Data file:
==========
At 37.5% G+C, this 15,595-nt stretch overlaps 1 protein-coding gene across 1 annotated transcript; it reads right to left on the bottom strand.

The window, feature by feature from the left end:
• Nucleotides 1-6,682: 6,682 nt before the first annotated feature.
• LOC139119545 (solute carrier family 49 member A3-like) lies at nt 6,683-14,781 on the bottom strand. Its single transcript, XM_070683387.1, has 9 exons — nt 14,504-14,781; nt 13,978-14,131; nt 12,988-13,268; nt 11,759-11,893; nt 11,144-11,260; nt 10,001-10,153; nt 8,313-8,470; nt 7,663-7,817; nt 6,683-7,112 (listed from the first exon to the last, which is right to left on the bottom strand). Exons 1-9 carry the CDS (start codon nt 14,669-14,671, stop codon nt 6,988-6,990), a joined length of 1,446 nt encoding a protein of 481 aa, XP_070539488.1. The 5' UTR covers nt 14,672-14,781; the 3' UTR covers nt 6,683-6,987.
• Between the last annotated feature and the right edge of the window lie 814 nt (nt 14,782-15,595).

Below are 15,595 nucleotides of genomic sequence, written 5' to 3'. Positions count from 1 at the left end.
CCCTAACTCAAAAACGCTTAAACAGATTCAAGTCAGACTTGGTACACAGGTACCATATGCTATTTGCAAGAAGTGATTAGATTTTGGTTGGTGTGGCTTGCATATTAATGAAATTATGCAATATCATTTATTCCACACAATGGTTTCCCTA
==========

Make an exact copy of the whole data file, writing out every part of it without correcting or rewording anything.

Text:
At 37.5% G+C, this 15,595-nt stretch overlaps 1 protein-coding gene across 1 annotated transcript; it reads right to left on the bottom strand.

The window, feature by feature from the left end:
• Nucleotides 1-6,682: 6,682 nt before the first annotated feature.
• LOC139119545 (solute carrier family 49 member A3-like) lies at nt 6,683-14,781 on the bottom strand. Its single transcript, XM_070683387.1, has 9 exons — nt 14,504-14,781; nt 13,978-14,131; nt 12,988-13,268; nt 11,759-11,893; nt 11,144-11,260; nt 10,001-10,153; nt 8,313-8,470; nt 7,663-7,817; nt 6,683-7,112 (listed from the first exon to the last, which is right to left on the bottom strand). Exons 1-9 carry the CDS (start codon nt 14,669-14,671, stop codon nt 6,988-6,990), a joined length of 1,446 nt encoding a protein of 481 aa, XP_070539488.1. The 5' UTR covers nt 14,672-14,781; the 3' UTR covers nt 6,683-6,987.
• Between the last annotated feature and the right edge of the window lie 814 nt (nt 14,782-15,595).

Below are 15,595 nucleotides of genomic sequence, written 5' to 3'. Positions count from 1 at the left end.
CCCTAACTCAAAAACGCTTAAACAGATTCAAGTCAGACTTGGTACACAGGTACCATATGCTATTTGCAAGAAGTGATTAGATTTTGGTTGGTGTGGCTTGCATATTAATGAAATTATGCAATATCATTTATTCCACACAATGGTTTCCCTA